Through pioneering multidisciplinary research, the Marcus Institute is uncovering new answers to the challenges of Alzheimer’s disease, dementia, delirium, and other changes to the brain.
Researching the Impact of Age-related Brain Changes
Our brain is responsible for much more than thinking and cognition. In fact, it controls all aspects of the way our body functions. Changes that happen in the brain as we get older affect areas of health such as gait, mobility, and falls; and increase our risk of experiencing dementia and delirium.
According to recent research, one in ten adults older than 65 experiences cognitive decline. This sobering statistic dramatically demonstrates the need to understand the connection between the brain and common age-related conditions, and to find ways to maintain brain health as we age.
Seeking Ways to Improve Brain Function in Older Adults
At the Marcus Institute, we’re seeking ways to prevent, reverse, treat, and manage brain-related changes in the functioning of older adults.
Because the brain is a complex organ that regulates all processes in our bodies, our research takes a multidisciplinary approach to understanding its role in maintaining overall health. The Marcus Institute is:
- Investigating the novel use of non-invasive brain stimulation to improve depression, executive cognitive function, mobility, falls, and balance.
- Finding ways to enhance brain function to reduce the burden of cognitive decline, delirium, and dementia.
- Improving the care of people affected by Alzheimer’s disease, dementia, and other related conditions, and reducing the burden on their caregivers.
Leading Researchers in Alzheimer’s, Delirium, and Non-Invasive Brain Stimulation
The Marcus Institute is home to top researchers in Alzheimer’s disease, dementia, neurology, and delirium. To name just a few:
- Dr. Sharon Inouye has been awarded many of the highest accolades in her field due to her pioneering investigation of delirium.
- Dr. Susan Mitchell is a principal investigator on a massive collaborative research incubator developing trials aimed at evaluating interventions for Alzheimer’s and dementia, funded through a $53.4 million National Institute on Aging grant.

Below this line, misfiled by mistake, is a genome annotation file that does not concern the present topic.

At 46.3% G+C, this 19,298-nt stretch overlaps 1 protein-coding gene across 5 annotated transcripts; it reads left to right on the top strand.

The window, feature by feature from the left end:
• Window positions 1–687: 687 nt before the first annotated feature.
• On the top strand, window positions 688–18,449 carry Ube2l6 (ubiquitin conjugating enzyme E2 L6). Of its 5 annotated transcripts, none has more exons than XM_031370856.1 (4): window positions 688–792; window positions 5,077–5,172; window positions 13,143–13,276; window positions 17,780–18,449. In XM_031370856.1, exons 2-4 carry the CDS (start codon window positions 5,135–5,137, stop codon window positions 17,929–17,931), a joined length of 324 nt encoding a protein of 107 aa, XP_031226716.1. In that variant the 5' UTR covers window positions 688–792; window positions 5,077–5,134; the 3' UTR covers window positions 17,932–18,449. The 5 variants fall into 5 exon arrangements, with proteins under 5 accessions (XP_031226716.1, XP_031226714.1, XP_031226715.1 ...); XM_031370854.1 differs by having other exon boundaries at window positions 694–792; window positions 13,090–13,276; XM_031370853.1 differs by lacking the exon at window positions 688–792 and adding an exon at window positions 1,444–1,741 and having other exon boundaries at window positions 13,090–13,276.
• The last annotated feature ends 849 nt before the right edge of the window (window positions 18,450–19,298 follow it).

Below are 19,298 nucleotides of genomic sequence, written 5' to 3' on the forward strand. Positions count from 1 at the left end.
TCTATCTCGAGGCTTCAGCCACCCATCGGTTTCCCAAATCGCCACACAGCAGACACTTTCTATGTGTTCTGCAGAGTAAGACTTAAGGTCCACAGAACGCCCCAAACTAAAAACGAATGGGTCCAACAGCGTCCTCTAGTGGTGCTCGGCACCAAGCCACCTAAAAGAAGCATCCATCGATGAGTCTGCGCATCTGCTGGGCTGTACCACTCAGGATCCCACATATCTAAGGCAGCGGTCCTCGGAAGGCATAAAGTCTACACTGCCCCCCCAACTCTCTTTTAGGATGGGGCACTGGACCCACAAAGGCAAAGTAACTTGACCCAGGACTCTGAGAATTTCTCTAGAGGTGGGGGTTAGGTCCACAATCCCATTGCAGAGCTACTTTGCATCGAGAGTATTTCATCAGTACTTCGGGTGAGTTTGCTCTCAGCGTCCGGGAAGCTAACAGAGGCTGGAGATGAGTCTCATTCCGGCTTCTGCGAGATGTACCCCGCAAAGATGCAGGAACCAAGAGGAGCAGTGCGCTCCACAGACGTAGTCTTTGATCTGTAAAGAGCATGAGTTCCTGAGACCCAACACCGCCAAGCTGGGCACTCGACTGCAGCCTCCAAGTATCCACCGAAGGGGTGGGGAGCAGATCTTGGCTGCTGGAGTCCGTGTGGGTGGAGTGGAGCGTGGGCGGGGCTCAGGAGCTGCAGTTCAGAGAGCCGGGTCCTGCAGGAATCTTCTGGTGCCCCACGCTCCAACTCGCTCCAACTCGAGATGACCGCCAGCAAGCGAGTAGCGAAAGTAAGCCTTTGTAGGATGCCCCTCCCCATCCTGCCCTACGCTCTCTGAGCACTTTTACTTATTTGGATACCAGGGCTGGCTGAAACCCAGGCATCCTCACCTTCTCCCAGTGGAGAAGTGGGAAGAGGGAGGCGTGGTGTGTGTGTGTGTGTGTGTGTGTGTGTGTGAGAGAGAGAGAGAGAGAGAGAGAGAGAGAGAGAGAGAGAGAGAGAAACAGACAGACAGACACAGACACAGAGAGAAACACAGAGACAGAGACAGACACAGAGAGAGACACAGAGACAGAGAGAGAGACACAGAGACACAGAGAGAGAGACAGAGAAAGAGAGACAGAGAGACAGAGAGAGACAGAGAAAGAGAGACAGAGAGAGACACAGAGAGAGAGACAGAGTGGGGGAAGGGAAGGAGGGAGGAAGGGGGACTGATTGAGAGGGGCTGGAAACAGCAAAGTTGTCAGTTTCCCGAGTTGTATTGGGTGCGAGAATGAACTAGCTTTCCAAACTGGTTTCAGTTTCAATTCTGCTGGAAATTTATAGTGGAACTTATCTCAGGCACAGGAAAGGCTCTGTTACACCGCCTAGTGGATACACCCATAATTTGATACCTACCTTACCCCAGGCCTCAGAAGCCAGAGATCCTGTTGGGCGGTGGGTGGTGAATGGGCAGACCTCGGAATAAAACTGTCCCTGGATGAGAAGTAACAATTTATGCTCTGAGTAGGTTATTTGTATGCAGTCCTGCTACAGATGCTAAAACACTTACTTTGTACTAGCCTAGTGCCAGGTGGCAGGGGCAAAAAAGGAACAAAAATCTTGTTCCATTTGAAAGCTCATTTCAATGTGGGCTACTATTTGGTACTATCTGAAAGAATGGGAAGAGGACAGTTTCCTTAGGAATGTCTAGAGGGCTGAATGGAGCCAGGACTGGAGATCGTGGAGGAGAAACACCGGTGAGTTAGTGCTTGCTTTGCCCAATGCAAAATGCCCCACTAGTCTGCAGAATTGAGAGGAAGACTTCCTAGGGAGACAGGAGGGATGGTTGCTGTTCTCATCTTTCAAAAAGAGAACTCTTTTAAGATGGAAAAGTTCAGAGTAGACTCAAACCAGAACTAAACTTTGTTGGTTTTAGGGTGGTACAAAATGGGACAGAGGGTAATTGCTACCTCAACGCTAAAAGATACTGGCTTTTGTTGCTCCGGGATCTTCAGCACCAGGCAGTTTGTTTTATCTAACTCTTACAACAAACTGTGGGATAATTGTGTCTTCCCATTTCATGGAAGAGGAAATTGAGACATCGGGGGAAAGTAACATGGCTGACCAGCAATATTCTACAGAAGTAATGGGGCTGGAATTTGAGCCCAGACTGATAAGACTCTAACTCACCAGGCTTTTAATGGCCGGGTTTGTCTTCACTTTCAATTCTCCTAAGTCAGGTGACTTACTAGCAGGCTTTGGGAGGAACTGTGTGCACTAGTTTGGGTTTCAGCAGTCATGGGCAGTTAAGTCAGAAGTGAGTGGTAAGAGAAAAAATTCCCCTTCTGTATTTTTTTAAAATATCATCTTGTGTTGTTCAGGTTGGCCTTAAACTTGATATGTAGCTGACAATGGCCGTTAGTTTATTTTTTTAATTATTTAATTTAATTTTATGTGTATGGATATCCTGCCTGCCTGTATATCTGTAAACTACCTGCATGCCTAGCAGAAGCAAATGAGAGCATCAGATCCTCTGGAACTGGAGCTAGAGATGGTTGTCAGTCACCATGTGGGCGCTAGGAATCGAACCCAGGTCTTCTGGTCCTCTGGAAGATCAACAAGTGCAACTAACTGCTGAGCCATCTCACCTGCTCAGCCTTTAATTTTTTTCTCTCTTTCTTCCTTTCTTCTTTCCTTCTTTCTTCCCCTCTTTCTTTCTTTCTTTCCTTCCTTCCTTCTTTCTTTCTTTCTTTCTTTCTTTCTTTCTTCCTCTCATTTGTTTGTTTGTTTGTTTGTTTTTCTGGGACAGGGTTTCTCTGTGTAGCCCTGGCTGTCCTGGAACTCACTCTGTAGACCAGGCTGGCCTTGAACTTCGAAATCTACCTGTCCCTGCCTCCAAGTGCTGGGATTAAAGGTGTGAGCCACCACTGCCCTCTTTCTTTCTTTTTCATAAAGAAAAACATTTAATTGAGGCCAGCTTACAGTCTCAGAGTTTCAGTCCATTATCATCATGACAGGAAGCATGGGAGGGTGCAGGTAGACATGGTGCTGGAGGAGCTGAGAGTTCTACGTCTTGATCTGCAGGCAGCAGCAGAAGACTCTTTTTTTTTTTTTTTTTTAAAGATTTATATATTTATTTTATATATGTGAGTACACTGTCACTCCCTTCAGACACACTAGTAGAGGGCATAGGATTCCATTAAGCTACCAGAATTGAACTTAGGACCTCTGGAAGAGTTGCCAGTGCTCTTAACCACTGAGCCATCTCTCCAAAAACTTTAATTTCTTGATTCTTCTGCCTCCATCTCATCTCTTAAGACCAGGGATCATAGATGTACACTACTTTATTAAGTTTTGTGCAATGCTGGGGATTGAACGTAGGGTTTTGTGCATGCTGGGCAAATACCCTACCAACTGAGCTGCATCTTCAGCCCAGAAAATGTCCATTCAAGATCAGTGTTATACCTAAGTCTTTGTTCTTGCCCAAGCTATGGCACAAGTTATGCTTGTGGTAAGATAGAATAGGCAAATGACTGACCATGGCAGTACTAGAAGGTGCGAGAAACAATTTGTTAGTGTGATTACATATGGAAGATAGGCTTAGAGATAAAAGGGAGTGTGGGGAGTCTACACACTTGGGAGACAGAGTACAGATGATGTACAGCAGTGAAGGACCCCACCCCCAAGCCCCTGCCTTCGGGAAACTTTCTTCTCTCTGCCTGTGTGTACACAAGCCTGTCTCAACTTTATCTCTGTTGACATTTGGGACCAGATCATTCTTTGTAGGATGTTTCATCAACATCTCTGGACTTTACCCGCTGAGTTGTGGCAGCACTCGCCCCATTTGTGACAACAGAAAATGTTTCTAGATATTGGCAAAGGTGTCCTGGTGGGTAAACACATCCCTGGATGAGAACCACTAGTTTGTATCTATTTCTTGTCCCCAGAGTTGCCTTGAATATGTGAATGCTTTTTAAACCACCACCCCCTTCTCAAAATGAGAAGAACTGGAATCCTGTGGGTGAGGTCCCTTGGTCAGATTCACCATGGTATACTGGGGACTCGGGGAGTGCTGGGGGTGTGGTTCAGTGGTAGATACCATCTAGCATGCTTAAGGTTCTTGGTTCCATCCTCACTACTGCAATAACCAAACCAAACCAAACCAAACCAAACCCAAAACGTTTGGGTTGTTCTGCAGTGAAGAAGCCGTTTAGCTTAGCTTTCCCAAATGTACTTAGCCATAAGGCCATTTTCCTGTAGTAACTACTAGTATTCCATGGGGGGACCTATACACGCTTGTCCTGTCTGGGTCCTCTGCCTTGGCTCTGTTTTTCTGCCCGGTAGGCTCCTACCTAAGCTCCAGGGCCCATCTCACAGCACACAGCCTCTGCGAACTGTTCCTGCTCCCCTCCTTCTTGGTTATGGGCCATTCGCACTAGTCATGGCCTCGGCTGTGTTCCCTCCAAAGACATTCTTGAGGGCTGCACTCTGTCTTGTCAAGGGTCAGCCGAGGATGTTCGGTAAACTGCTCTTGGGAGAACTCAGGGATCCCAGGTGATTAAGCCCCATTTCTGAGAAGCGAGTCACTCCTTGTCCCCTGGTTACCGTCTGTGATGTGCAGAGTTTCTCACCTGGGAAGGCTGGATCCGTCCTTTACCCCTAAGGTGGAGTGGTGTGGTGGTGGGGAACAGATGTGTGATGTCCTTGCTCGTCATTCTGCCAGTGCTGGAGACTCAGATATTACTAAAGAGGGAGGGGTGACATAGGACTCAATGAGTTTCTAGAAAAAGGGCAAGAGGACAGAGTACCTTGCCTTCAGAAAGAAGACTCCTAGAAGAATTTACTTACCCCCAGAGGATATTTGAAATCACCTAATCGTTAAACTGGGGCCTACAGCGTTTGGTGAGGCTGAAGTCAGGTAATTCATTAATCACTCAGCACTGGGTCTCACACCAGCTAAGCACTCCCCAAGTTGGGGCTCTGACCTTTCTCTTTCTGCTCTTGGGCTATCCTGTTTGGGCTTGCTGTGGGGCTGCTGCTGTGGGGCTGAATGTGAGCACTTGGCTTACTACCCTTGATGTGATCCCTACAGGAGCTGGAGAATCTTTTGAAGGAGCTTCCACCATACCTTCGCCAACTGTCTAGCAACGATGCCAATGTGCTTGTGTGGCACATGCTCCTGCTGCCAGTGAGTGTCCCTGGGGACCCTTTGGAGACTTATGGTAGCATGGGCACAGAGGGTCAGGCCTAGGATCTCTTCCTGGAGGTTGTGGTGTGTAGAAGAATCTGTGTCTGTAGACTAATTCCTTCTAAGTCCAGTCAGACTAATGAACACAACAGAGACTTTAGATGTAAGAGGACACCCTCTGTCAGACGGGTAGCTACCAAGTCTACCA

- Dr. Alvaro Pascual-Leone has been recognized as one of the world’s top 15 neuroscientists due to his innovative research into the use of non-invasive brain stimulation.
Explore this section to learn more about the Marcus Institute’s current research projects relating to cognition, Alzheimer’s disease, delirium, dementia, and depression.
Find current research projects
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Delirium, Dementia and the Vulnerable Brain: An Integrative Approach
This Program Project seeks to elucidate pathophysiological mechanisms underlying the interrelationship of delirium and Alzheimer’s disease through a series of 5 interlinked projects.
Dietary Intervention Targeting Inflammation, Motivation, and Engagement in Physical Activity in Sedentary, Older Adults with Depressive Symptoms
This research aims to pilot test a dietary intervention designed to target inflammation, and ultimately improve motivation to engage in physical activity. The two major goals of this study are:
1. To determine the feasibility and acceptability of a dietary intervention in older adults with depressive symptoms.
2. To evaluate if modulation of inflammation improve lack of motivation, thereby increasing the engagement in physical activity.
Effect of Baseline and Intercurrent Medical Factors on 6-year Cognitive Trajectory: Secondary Analysis of the SAGES Study